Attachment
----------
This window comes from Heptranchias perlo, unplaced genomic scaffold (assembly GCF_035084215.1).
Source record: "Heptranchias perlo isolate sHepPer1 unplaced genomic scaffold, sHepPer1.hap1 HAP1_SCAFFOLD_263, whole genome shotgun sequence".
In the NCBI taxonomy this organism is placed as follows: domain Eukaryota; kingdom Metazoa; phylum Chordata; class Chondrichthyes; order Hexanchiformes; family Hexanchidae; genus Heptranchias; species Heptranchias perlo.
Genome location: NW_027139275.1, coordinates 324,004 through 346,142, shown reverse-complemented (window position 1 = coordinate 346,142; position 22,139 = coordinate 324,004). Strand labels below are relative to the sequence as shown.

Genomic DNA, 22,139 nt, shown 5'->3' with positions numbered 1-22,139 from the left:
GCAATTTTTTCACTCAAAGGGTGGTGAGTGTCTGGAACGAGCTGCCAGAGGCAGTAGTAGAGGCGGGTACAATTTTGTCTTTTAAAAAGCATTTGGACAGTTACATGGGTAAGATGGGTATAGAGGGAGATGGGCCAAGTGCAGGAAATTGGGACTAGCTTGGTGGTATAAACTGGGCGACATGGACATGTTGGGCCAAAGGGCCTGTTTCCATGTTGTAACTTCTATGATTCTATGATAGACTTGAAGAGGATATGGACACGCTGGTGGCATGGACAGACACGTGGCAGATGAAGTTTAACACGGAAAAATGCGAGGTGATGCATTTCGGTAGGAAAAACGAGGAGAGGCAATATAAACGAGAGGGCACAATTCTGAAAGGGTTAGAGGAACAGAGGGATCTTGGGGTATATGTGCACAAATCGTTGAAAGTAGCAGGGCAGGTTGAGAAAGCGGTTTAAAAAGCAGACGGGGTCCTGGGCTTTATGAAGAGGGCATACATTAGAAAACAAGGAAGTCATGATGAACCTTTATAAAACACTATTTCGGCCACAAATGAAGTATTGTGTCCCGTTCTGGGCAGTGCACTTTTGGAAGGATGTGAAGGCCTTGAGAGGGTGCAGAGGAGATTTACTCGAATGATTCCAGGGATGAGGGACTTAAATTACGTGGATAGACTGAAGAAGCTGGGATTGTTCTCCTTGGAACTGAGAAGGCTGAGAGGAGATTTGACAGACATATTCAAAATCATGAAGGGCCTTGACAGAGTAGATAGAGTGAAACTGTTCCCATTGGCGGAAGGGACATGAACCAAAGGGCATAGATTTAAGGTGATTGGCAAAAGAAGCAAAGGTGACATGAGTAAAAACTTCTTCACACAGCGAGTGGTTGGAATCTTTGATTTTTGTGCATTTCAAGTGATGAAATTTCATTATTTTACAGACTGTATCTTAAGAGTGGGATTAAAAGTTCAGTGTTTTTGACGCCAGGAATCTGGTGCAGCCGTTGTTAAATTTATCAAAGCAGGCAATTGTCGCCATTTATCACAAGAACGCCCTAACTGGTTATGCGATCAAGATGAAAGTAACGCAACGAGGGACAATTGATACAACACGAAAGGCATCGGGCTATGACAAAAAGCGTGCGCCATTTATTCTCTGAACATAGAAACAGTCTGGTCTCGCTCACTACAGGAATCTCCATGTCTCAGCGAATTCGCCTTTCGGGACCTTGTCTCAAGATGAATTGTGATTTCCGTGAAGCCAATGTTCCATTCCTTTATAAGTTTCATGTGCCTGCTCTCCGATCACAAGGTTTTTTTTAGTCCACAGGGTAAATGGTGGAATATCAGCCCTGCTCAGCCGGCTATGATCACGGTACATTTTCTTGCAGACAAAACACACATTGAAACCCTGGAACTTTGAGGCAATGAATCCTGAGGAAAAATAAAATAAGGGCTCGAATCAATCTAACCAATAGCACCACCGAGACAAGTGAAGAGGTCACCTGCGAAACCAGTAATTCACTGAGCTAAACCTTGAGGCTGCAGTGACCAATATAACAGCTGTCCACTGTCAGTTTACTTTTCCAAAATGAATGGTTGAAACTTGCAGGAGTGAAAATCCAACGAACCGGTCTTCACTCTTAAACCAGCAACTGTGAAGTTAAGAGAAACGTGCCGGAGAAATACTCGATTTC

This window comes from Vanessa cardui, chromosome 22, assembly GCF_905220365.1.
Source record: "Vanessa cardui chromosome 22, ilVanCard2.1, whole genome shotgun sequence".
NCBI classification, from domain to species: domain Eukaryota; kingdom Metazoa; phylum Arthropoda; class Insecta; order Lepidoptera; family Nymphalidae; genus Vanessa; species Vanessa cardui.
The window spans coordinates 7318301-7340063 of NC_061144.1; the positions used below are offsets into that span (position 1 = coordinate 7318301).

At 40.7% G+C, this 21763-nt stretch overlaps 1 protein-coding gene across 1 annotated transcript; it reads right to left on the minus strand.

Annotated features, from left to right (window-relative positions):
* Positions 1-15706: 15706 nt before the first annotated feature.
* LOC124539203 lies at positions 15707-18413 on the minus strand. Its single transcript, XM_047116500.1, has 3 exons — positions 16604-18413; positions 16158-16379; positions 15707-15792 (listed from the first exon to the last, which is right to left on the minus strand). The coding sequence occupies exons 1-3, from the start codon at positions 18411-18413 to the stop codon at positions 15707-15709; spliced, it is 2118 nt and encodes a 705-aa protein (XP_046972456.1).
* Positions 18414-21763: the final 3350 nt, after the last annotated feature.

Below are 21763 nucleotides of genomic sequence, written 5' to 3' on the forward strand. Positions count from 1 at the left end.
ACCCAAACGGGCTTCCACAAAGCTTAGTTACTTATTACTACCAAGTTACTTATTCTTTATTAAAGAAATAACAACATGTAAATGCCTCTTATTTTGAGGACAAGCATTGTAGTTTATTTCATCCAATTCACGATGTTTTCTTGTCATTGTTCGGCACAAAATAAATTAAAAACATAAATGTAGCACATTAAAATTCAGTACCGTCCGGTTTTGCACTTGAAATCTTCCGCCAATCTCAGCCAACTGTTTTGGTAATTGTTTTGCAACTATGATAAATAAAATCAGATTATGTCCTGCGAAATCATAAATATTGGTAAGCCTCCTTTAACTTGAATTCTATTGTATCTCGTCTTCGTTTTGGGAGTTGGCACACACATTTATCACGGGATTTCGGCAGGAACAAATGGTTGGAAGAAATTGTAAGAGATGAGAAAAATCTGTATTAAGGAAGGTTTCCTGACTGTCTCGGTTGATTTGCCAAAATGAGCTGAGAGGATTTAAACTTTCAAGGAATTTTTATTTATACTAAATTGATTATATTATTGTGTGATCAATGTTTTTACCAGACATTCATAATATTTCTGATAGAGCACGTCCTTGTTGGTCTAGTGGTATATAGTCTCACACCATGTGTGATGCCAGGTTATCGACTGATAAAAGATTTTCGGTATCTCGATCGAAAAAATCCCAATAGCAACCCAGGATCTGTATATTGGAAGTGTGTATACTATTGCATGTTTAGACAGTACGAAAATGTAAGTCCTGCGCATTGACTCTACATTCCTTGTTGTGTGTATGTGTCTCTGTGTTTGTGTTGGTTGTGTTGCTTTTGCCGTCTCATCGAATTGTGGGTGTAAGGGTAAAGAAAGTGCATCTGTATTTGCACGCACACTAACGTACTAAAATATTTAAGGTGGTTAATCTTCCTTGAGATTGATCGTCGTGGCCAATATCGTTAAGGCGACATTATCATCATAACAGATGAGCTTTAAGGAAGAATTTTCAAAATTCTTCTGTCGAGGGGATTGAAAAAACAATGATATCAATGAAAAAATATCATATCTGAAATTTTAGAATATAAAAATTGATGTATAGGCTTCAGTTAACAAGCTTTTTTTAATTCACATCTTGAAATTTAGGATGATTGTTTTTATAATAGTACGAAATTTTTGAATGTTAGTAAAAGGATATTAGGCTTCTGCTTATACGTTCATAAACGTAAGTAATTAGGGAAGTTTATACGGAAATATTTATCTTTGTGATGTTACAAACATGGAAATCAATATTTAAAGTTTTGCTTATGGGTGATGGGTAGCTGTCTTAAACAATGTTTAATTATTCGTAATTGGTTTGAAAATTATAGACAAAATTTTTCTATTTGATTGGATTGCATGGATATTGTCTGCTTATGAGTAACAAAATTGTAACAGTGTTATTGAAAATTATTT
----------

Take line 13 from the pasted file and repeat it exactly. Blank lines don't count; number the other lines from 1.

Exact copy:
* Positions 1-15706: 15706 nt before the first annotated feature.